Michelin Pro3 Race™ Review Pro Review - by Steve Cooper
- High Density Puncture Protector (HDPP) nylon belt.
- New dual-compound tread.
- 20 percent more straight line grip than the Pro2 Race.
- New shoulder rubber offers a huge 40 percent improvement.
- Weight: 200g.
- MSRP: $59
Reports I've read on Michelin's Pro3 Race are binary. Riders either to seem to praise them or malign them. As far as I can tell, the significant difference in each review seems to have more to do with how soon or frequently the rider flatted versus how the tires handled on the road.
While a tire's review should be linked to how well it both performs and holds up on the road, it's hard from this reviewer's perspective to bash a high performance tire solely based on whether a puncture occurred. Punctures are a risk unless riding on a swept course or a track. And lightweight performance tires are more prone to puncture or cut than a heavy duty training or touring tire. Put a rough and tumble tire in front of me for review, and I'll shift that focus around to put durability front and center. But let's be straight up - these are high performance tires first, and second, training tires for those blessed with a respectable tire budget, riding on pristine roads, with an absolute need for every spin to feel sporty.
Pro3s are in the same price range as most other high performance / race clinchers, but the reality is, spend lots of time, riding lots of miles on a lightweight high performance tire and you're going to be replacing them more frequently. If you can accept that, by all means get yourself into a set of fast, supple, sticky Pro3s, but be forewarned, they'll erode your tolerance for an average performance tire.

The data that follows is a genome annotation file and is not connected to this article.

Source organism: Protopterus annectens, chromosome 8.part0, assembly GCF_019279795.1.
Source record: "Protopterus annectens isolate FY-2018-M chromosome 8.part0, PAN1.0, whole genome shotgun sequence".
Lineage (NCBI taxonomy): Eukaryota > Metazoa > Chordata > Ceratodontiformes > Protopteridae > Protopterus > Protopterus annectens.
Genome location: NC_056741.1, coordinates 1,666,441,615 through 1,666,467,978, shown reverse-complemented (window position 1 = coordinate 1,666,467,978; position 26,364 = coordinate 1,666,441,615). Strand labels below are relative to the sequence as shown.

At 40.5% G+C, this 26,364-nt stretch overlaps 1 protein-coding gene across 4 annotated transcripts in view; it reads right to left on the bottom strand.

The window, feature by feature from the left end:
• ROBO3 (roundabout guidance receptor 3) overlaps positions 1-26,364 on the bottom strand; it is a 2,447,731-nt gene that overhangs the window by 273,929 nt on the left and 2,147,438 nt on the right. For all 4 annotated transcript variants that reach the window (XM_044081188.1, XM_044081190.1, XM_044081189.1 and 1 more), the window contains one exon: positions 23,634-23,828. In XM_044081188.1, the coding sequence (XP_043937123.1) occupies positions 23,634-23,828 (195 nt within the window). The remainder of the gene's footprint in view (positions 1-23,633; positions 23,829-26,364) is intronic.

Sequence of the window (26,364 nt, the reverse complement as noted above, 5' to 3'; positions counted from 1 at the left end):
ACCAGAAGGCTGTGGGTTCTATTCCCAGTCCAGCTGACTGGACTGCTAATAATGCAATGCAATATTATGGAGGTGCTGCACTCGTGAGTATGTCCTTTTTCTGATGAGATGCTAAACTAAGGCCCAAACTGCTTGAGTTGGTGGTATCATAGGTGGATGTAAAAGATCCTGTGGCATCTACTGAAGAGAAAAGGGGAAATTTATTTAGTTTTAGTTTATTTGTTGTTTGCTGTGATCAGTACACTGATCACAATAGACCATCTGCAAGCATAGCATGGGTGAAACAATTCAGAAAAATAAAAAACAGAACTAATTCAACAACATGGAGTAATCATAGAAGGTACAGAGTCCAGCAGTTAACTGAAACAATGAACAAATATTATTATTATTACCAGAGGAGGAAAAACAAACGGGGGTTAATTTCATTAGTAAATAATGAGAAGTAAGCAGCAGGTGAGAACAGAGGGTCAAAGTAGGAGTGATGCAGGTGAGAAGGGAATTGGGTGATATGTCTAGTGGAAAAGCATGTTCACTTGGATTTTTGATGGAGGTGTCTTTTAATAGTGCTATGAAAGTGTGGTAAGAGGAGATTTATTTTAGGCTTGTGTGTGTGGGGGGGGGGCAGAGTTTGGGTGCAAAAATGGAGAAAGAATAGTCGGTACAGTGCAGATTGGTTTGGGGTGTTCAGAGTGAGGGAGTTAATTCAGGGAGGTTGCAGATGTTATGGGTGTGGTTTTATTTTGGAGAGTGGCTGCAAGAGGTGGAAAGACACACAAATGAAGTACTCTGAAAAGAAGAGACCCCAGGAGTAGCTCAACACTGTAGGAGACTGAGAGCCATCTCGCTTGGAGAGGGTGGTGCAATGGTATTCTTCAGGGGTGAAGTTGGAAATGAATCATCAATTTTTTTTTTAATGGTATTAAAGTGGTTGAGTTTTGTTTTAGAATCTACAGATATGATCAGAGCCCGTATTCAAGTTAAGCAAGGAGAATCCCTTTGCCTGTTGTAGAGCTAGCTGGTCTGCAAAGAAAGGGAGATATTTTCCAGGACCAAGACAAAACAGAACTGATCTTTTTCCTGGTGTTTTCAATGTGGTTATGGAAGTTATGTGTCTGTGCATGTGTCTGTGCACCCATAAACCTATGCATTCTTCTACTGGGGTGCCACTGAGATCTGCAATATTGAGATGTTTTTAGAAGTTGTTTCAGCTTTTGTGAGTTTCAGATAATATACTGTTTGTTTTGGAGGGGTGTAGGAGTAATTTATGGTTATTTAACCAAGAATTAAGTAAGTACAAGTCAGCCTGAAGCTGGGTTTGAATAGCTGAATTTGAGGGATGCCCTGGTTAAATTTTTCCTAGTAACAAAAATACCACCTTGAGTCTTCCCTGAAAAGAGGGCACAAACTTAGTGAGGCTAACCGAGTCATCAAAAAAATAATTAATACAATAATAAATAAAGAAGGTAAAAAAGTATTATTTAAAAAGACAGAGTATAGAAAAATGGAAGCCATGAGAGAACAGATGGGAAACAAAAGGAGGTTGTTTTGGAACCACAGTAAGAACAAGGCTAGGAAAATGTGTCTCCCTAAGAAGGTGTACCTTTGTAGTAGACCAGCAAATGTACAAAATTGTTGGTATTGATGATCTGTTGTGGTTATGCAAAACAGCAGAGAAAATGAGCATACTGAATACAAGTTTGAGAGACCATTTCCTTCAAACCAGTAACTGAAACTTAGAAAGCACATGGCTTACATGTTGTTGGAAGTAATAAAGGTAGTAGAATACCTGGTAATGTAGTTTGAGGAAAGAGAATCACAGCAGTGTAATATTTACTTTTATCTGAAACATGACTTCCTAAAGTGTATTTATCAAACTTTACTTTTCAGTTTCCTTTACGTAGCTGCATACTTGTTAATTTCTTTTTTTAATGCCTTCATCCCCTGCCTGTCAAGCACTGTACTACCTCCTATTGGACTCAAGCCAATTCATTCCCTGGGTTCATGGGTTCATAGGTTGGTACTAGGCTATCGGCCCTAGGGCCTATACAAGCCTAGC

At risk of sounding like an apologist for bicycle tire manufacturers, it can't be an exact science when it comes time to blend casing weights, rubber compounds and puncture reinforcements to produce a lightweight tire with race ready handling and real world durability. The Pro3 Race seems to be an artfully executed design that tries to optimize a set of strengths (ride performance and grip) and minimize any weaknesses (durability and puncture resistance). Michelin's created a clever graphic that indicates where the Pro3's rubber really does hit the road.
Released in Spring 2008, the Michelin Pro3 Race™ is the third generation of the 1997 Paris-Roubaix winning Michelin Race clincher. Evolved from the Pro2, the Pro3 is approximately 20 grams lighter, with stickier dual compound rubber on both the center section and the shoulder. Similarities between the Pro 3 and Pro2 include Michelin's HDPP (High-Density Puncture Protector) woven nylon belt under the center tread for puncture resistance, Extra Supple Casing (ESC) with 127 tpi cross ply casing and their Dual Compound (DC) co-extruded Silica Energy (SE) rubber compound.